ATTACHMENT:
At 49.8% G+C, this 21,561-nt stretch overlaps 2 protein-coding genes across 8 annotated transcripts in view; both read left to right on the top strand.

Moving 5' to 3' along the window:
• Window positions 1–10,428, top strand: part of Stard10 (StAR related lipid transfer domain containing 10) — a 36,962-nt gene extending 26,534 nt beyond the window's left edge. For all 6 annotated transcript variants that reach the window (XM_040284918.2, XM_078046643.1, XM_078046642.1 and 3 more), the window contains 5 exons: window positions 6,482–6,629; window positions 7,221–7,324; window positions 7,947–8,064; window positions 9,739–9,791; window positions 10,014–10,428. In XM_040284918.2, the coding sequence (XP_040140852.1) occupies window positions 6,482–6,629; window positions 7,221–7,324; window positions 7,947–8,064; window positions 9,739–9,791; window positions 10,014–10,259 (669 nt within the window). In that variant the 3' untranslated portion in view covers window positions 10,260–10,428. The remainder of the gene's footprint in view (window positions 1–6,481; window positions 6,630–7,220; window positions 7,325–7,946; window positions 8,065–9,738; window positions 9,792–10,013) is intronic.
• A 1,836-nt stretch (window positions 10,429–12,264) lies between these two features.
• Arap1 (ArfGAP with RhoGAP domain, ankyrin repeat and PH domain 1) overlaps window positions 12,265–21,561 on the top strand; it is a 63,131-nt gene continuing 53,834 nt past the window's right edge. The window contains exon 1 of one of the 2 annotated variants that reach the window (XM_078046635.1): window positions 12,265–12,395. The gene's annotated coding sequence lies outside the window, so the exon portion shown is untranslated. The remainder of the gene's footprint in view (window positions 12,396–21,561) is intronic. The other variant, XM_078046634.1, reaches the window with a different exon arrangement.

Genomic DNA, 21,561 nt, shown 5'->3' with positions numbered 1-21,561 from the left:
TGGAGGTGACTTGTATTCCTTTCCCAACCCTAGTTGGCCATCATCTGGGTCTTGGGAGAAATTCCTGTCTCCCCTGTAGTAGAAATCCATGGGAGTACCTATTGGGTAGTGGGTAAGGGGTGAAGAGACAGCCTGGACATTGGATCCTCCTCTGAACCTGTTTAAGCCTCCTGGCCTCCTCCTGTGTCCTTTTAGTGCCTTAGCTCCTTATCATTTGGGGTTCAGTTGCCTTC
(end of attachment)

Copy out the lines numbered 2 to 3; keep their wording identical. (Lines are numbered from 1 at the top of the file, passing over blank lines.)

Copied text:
Moving 5' to 3' along the window:
• Window positions 1–10,428, top strand: part of Stard10 (StAR related lipid transfer domain containing 10) — a 36,962-nt gene extending 26,534 nt beyond the window's left edge. For all 6 annotated transcript variants that reach the window (XM_040284918.2, XM_078046643.1, XM_078046642.1 and 3 more), the window contains 5 exons: window positions 6,482–6,629; window positions 7,221–7,324; window positions 7,947–8,064; window positions 9,739–9,791; window positions 10,014–10,428. In XM_040284918.2, the coding sequence (XP_040140852.1) occupies window positions 6,482–6,629; window positions 7,221–7,324; window positions 7,947–8,064; window positions 9,739–9,791; window positions 10,014–10,259 (669 nt within the window). In that variant the 3' untranslated portion in view covers window positions 10,260–10,428. The remainder of the gene's footprint in view (window positions 1–6,481; window positions 6,630–7,220; window positions 7,325–7,946; window positions 8,065–9,738; window positions 9,792–10,013) is intronic.